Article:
On Dec 10, 2021, at 7:29 AM, CHAS membership <membership**At_Symbol_Here**DCHAS.ORG> wrote:
*Message sent from a system outside of UConn.*The public information challenge of hazmat situations is one interesting aspect of this story, although my experience is what gets printed is not reliable for identification of the actual hazardous material involved.Please join with me in writing your Senators and Representatives! A ban is clearly needed on this dangerous explosive, nitrogen!
The more interesting aspect of the story as reported is that someone randomly walked into a chemistry building and was able to start playing with gas cylinders of any kind. The reason I continue to collect and share these hazmat headlines after 10 years is to remind myself and the chemical safety community of the risks that emerge in real life situations. These risks are usually not related to unexpected chemical reactions or exotic equipment, but arise from human factors which are overlooked or otherwise not well managed. I find it quite helpful to have reminders on a regular basis that it can be simple aspects of a situation that translate a hazard into a risk...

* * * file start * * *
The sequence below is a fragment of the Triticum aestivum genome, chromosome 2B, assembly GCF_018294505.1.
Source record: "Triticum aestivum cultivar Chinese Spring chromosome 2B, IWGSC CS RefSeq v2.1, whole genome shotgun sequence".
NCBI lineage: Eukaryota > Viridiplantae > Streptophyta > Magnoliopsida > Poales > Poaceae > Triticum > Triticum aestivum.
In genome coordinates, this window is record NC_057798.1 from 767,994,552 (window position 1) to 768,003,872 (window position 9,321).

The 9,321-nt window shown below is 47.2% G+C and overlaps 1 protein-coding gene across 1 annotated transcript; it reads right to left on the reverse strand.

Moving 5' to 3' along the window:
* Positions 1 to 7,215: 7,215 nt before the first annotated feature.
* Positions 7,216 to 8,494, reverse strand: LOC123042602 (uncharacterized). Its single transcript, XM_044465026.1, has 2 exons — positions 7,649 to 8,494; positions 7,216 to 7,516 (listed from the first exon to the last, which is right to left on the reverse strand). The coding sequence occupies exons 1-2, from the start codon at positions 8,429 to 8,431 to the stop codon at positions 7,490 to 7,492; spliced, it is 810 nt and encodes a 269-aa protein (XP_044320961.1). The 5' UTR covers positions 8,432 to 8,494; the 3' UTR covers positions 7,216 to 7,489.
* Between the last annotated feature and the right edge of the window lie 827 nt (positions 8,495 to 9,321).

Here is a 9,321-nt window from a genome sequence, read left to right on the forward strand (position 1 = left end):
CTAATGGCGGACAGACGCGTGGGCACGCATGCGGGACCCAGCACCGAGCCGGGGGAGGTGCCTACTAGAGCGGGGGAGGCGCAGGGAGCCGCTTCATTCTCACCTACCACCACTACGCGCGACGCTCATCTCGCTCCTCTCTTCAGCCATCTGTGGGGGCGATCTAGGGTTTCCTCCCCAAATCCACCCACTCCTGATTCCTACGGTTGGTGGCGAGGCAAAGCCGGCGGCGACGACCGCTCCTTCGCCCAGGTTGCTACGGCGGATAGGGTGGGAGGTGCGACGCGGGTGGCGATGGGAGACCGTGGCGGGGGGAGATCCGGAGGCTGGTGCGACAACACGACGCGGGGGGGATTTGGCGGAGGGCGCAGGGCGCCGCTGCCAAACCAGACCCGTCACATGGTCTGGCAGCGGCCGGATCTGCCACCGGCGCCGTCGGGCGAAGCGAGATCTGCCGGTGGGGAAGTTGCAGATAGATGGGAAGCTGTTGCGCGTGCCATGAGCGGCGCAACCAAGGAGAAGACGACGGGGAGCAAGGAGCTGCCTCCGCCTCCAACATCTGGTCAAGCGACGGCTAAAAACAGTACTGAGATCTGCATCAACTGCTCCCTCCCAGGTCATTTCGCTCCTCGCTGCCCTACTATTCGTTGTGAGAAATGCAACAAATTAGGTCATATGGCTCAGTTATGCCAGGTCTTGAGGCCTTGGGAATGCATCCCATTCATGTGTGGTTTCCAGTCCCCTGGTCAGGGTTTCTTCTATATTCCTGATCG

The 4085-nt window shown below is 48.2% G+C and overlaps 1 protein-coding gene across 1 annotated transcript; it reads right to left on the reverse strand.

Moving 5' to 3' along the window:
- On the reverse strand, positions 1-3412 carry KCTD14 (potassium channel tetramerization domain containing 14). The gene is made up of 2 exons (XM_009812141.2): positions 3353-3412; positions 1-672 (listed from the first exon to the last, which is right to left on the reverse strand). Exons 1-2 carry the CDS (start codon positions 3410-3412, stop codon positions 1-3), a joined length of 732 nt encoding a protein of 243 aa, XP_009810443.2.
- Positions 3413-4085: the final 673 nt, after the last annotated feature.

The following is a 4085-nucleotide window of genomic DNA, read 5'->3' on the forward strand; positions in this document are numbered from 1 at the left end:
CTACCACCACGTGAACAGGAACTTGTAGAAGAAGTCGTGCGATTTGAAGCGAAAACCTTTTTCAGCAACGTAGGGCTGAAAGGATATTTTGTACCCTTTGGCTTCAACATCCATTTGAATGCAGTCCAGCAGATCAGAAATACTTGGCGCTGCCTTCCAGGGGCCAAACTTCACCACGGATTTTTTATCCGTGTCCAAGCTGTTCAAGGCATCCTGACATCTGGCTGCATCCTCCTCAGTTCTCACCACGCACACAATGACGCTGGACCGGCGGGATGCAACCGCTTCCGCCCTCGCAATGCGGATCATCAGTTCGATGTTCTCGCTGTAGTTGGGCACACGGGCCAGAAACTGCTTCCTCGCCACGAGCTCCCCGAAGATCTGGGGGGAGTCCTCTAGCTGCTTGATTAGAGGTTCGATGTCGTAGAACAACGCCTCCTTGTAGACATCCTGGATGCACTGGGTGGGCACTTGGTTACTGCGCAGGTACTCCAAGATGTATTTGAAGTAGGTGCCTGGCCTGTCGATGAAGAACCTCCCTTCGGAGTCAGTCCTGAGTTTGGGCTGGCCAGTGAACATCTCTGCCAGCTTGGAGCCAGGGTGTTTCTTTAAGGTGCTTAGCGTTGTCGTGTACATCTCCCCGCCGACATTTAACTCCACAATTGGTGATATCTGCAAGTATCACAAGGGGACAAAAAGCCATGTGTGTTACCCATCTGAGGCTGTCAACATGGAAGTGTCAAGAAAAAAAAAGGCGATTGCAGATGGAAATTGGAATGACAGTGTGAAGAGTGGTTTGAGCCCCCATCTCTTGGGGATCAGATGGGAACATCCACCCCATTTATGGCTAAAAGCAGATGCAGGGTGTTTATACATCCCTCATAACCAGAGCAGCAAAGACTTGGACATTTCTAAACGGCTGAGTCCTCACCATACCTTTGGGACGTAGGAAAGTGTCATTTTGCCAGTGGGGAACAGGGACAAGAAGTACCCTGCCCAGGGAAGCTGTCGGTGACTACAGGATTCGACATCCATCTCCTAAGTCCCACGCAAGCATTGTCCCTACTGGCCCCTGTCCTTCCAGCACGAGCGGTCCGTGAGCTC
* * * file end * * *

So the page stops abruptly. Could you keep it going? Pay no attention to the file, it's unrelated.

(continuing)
Thanks for pointing out this other aspects of the story, though.
Ralph Stuart, CIH, CCHO
American Chemical Society Division of Chemical Health and Safety
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